Fly Fishing Colorado Newsletter

April 2015


Welcome to the Fly Fishing Colorado Newsletter. It is officially time for warmer weather, rising rivers and the start of a beautiful 2015 season. As the top fly fishing guide service in Colorado, we seek to be your information hub with all items related to fly fishing. Whether you are looking for river conditions, informative articles from the industries top associates or a fun piece of literature, this monthly mailing will have it.

Different Species on the Fly

Pike tail Trout have dominated the industry for years when it comes to fly fishing, however, in the past decade it seems that fly anglers are starting to branch out and go after anything other then trout. From carp to pike to saltwater on the fly, anything that can be caught on a fly rod is now on the bucket list. While trout fishing is a blast and what we primarily focus our careers around, it is only the tip of the iceberg. The longer we have fished, the more and more species we have branched out into catching. For a few of us, originally east coasters, we grew up fishing for every other species of fresh water fish besides trout. Fishing shoulder to shoulder to freshly stocked trout on opening day, lost its luster after age 11 for those reasons. No matter where you live or what you are used to catching, branch out and go after something different.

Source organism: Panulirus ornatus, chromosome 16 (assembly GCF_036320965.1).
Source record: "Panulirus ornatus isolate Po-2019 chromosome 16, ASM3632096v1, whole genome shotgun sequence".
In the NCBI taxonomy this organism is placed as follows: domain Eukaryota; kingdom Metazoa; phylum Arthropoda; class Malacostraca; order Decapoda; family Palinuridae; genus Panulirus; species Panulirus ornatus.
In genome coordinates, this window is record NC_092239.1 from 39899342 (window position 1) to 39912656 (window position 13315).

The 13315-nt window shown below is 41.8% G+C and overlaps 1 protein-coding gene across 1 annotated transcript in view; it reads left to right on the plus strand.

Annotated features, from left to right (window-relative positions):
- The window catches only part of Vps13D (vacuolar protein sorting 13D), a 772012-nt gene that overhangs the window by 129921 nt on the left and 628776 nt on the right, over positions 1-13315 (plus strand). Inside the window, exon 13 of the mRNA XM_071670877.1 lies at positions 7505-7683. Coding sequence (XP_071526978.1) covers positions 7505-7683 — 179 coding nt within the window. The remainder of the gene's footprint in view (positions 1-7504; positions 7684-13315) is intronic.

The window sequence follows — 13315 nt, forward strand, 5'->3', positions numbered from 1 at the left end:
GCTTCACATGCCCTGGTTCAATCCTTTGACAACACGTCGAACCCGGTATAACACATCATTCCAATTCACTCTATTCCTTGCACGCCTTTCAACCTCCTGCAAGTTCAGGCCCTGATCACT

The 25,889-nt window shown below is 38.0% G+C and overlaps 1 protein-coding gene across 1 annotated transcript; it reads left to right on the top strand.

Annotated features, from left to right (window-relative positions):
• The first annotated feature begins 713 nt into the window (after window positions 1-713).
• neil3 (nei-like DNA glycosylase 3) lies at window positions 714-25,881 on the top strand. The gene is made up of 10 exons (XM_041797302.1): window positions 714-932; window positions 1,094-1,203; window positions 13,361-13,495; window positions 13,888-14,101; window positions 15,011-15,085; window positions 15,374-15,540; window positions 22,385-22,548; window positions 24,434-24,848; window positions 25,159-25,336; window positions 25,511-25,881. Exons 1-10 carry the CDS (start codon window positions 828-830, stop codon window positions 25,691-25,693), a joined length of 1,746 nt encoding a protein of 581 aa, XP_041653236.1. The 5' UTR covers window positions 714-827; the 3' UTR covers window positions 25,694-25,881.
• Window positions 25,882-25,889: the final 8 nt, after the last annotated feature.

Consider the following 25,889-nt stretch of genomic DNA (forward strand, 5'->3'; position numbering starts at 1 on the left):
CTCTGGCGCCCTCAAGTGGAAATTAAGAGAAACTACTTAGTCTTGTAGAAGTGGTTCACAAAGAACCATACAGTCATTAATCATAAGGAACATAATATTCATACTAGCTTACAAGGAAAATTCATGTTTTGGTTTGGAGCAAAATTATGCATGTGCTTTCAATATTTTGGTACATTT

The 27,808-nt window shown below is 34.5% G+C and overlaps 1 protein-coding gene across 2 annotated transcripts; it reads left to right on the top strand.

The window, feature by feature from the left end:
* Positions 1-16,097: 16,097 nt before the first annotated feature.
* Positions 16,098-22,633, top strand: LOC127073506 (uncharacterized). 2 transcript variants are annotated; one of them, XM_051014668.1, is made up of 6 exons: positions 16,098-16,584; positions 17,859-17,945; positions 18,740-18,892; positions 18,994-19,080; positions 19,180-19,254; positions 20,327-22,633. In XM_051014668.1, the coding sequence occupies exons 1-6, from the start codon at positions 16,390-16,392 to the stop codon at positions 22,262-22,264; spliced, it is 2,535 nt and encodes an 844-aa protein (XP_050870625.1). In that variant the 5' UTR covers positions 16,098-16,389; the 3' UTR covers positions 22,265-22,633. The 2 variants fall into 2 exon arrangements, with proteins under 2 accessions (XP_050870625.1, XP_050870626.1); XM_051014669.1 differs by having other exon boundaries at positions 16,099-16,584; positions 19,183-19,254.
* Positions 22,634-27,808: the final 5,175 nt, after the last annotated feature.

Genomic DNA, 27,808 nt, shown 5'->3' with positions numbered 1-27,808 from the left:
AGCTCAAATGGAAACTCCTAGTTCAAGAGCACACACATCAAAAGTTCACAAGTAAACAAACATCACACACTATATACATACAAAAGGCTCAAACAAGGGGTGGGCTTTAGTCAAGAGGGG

For sake of practicality and not listing hundreds of fish species, let's look at fresh water and particularly here in Colorado. Branching out the species you target will make you a better fly angler overall and allow you to fish no matter what time of year. Just to name a few, let's look at wiper, bluegill, bass, carp, pike, and salmon. Some of our favorites include carp, bass, and pike. To optimize your success, let's break these fish into categories, based on necessary angler skill sets.

For the beginner or never ever fly angler, bluegills and sunfish are great species to start with. You can spend an entire day throwing dries on a pond or lake for these guys. Dries are very forgiving when it comes to casting and the strikes are easy to see. They can keep you entertained for an entire day and are good eating. Bass are also a fun, and relatively easy species to go after. They can be found in most of the waters bluegill and sunfish are in, which includes a number of our local ponds and lakes. Throwing woolly buggers from the banks at any kind of structure in the water will usually trigger a strike.